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Advance Auto has Autolite iridium plugs on sale for $4.99 after rebate. Visit http://advanceautoparts.com/rebate for details

Also have $2 off Bosch iridium plugs.
You know, over the last 30+ years I've never used any other spark plug brand than NGK's. I do know Champion plugs suck, but I think the only other brand I had any contact with was an Autolite plug in the used lawnmower I had.

Is anyone here running anything other than NGK plugs in their bike??


Curious,
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Mine has Denso i believe. I think Im gunna put NGK's in this spring.
 

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I only use NGK plugs in all my toys. Always had good luck with them.
 

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I have Autolite (a.k.a. lawn mower)plugs in mine- all I could find in an emergency after I dropped my stock ones with 35,000 miles o onto the concrete. Now that I have NGKs (not iridium) ready to put in, I have no reason to, as the current plugs are working fine. People take spark plugs way too seriously.

And here's the flame starter (so to speak):

Platinum and Iridium plugs require a lower voltage to spark, so in stressed ignition systems (weak or failing coils or wires, turbocharging, very high rpms) specialty plugs can increase performance. Without paying attention to the plug gap in your application, however, using specialty plugs can reduce performance with a "cooler" spark. Denso has marketed their way out of this by claiming that the U-channel on the electrode creates a fireball that improves performance, but the test cases noted on their website can be explaned by weakness in the ignition systems tested.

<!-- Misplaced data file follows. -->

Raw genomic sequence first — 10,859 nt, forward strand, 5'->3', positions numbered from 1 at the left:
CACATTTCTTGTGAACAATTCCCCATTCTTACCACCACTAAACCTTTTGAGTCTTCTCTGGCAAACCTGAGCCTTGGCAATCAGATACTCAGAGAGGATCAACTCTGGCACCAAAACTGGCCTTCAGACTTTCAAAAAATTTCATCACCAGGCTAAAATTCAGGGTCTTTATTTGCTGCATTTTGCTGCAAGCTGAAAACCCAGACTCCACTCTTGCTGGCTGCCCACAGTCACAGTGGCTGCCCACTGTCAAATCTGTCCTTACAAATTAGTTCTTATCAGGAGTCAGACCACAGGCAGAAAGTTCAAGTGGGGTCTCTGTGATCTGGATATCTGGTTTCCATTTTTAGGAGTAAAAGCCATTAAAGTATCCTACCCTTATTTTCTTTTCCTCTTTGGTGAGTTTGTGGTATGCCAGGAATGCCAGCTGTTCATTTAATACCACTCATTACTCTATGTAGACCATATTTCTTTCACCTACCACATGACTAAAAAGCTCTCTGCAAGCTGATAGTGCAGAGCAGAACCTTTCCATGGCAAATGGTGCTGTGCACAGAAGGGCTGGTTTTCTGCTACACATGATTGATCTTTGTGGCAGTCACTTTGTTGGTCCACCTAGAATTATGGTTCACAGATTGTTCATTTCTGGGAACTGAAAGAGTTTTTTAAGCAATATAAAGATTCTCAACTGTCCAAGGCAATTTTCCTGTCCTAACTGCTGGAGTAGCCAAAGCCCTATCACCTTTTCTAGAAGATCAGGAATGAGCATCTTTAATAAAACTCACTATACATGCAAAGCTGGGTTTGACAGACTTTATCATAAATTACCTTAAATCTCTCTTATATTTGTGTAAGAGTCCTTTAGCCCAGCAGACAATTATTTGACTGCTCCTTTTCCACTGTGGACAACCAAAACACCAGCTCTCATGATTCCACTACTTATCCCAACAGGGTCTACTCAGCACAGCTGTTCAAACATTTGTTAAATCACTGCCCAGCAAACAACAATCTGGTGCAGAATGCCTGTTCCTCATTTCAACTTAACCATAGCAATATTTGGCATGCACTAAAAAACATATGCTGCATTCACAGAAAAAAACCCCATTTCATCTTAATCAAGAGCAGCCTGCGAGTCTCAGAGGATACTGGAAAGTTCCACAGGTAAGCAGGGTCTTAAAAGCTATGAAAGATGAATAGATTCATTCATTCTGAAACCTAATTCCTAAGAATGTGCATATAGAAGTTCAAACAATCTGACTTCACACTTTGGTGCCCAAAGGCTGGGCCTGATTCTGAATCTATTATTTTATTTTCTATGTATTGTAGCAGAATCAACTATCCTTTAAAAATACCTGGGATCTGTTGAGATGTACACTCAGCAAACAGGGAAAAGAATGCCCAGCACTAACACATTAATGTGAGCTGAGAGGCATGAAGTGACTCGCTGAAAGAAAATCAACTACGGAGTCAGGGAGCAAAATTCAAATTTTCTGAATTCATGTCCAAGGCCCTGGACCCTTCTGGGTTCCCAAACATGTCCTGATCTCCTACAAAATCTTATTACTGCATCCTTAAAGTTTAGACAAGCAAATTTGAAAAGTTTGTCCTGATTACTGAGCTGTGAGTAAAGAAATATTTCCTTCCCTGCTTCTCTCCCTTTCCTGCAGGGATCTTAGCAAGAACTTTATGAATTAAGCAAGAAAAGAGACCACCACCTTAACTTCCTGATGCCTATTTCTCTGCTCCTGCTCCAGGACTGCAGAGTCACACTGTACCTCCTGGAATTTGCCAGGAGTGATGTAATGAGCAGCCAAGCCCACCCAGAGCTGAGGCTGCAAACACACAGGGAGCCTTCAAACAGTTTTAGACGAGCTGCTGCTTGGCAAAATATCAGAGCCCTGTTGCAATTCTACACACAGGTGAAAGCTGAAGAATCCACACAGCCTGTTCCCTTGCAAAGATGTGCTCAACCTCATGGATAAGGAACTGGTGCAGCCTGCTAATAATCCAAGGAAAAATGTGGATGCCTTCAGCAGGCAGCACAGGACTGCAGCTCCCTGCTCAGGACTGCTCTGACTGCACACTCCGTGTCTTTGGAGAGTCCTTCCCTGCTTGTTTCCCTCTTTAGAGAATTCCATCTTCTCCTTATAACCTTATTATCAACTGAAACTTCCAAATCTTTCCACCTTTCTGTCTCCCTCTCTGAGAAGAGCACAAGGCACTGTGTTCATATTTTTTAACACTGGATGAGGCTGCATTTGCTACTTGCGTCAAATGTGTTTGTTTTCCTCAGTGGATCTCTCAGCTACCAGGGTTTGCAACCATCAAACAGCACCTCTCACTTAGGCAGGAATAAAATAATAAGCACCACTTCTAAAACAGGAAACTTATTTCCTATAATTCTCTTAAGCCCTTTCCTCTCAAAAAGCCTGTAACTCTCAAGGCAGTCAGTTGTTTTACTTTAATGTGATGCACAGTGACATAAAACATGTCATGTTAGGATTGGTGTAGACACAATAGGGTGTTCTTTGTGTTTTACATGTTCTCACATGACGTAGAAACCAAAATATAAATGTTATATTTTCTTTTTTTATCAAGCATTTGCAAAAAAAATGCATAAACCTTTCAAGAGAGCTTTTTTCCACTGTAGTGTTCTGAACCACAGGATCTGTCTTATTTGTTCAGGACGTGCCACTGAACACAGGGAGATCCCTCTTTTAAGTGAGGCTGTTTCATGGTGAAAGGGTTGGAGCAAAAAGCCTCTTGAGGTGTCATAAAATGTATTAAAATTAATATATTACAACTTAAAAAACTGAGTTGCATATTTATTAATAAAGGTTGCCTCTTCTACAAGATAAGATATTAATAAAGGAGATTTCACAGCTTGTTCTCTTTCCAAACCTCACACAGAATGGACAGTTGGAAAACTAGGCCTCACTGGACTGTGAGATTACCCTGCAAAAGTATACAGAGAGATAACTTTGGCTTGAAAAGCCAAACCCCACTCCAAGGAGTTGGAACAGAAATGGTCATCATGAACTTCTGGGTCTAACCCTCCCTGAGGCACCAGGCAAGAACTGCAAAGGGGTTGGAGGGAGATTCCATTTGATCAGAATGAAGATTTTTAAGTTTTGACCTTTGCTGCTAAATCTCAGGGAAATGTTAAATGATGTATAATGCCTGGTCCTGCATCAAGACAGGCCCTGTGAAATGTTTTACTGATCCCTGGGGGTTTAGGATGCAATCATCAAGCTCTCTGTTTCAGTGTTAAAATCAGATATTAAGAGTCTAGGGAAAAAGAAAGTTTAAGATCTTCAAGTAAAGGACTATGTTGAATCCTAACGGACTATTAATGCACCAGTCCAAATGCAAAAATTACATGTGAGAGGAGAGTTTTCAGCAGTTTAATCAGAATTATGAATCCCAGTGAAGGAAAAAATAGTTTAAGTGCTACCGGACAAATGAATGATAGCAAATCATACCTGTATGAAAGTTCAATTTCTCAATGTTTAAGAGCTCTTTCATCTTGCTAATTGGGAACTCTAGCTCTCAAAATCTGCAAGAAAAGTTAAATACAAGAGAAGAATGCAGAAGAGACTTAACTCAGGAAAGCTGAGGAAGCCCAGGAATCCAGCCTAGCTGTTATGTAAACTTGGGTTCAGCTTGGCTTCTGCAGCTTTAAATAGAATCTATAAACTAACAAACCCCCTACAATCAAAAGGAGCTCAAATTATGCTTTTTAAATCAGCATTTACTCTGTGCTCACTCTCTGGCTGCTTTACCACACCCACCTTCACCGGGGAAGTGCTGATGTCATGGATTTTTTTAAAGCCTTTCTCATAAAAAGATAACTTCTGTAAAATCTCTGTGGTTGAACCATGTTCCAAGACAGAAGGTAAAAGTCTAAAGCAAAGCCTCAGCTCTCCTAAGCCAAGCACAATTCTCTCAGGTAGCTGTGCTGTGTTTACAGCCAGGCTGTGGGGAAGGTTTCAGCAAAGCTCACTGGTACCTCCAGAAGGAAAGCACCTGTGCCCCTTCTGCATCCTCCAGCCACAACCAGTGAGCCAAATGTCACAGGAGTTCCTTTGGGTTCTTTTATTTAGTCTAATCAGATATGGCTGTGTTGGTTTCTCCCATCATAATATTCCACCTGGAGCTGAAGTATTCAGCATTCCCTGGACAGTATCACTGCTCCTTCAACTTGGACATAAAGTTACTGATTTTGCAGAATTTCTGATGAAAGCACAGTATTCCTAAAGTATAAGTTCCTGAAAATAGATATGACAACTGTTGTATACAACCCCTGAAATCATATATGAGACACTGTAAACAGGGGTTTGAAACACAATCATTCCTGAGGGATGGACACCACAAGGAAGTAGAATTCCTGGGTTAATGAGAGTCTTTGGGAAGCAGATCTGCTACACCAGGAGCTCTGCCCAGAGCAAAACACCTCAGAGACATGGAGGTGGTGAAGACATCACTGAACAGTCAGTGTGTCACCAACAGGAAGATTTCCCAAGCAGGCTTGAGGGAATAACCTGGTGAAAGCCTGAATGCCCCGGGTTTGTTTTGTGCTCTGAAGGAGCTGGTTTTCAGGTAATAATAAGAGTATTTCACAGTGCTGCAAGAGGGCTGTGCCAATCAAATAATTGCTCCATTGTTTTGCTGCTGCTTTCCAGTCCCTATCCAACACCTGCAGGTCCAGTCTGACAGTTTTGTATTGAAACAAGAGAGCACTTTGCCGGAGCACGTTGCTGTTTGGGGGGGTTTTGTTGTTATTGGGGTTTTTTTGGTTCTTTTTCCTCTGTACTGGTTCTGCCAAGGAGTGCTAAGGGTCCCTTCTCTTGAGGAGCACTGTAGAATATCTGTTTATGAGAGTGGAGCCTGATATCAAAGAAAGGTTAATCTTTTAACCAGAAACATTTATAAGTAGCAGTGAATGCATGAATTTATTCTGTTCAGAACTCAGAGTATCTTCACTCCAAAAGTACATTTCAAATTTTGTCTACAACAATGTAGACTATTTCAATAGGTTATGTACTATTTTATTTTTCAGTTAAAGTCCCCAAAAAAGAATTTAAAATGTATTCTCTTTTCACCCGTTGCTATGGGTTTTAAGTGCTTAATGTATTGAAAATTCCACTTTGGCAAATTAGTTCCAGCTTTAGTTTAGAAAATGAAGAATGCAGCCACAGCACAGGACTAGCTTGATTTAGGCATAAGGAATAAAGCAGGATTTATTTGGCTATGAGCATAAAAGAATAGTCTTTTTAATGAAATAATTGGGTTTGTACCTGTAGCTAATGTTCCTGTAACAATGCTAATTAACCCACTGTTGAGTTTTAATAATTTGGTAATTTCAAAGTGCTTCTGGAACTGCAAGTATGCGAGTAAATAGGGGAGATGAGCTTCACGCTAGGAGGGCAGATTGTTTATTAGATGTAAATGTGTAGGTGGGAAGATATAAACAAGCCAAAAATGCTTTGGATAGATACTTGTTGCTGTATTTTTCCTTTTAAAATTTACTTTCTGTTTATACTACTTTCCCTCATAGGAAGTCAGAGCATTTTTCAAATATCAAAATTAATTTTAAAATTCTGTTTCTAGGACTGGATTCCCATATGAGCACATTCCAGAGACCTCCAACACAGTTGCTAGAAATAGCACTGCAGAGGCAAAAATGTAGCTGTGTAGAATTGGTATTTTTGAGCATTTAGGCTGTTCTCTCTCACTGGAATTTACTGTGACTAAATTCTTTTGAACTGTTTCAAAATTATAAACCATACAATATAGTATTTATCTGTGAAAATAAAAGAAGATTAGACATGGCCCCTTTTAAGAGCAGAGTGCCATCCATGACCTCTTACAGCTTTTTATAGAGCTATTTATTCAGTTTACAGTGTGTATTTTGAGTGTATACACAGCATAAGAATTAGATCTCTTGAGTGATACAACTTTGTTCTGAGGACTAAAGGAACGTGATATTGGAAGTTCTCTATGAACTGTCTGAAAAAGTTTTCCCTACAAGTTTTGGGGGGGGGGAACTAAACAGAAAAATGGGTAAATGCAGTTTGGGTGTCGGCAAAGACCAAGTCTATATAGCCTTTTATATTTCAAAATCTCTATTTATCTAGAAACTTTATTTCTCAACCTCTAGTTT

The primary benefit of platinum and iridium plugs is in engines with reduced spark plug access- they don't have to be changed as often-- center electrodes are more robust, being specialty metals. Other than this benefit, it would require multiple iterations of standard steel, platinum, and iridium plugs with varing gaps and a high-performance ignition system to be run on a dyno to optimize a particular plug's gap for a given ignition system. The highest power spark is obtained with an old-school steel spark plug and an upgraded ignition system (coil and associated wiring in our case.)

To sum it all up- if you see a performance gain by just swapping in platinum or iridium plugs, then you are correcting a misfire (failure to spark) at high RPMs, which is fine, but my VN750 doesn't have an ignition system issue.